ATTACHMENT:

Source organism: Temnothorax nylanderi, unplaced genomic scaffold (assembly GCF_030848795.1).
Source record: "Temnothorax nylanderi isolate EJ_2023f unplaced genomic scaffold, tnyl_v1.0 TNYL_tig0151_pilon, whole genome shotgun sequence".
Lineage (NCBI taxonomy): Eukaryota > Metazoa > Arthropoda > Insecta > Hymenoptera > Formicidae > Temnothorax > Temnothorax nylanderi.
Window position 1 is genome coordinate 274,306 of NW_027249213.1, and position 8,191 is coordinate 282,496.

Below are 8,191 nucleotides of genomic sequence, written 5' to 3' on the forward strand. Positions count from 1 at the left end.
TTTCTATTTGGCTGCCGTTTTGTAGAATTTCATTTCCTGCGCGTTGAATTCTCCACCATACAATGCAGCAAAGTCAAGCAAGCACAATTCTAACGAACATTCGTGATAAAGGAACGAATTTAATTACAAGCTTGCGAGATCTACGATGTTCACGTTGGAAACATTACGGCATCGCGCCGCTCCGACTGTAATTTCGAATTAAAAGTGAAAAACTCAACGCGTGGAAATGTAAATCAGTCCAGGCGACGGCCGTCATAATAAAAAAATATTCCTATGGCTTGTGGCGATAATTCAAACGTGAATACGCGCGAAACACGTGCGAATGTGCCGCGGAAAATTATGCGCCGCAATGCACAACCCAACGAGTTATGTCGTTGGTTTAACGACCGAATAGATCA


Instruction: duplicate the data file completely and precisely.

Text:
Source organism: Temnothorax nylanderi, unplaced genomic scaffold (assembly GCF_030848795.1).
Source record: "Temnothorax nylanderi isolate EJ_2023f unplaced genomic scaffold, tnyl_v1.0 TNYL_tig0151_pilon, whole genome shotgun sequence".
Lineage (NCBI taxonomy): Eukaryota > Metazoa > Arthropoda > Insecta > Hymenoptera > Formicidae > Temnothorax > Temnothorax nylanderi.
Window position 1 is genome coordinate 274,306 of NW_027249213.1, and position 8,191 is coordinate 282,496.

Below are 8,191 nucleotides of genomic sequence, written 5' to 3' on the forward strand. Positions count from 1 at the left end.
TTTCTATTTGGCTGCCGTTTTGTAGAATTTCATTTCCTGCGCGTTGAATTCTCCACCATACAATGCAGCAAAGTCAAGCAAGCACAATTCTAACGAACATTCGTGATAAAGGAACGAATTTAATTACAAGCTTGCGAGATCTACGATGTTCACGTTGGAAACATTACGGCATCGCGCCGCTCCGACTGTAATTTCGAATTAAAAGTGAAAAACTCAACGCGTGGAAATGTAAATCAGTCCAGGCGACGGCCGTCATAATAAAAAAATATTCCTATGGCTTGTGGCGATAATTCAAACGTGAATACGCGCGAAACACGTGCGAATGTGCCGCGGAAAATTATGCGCCGCAATGCACAACCCAACGAGTTATGTCGTTGGTTTAACGACCGAATAGATCA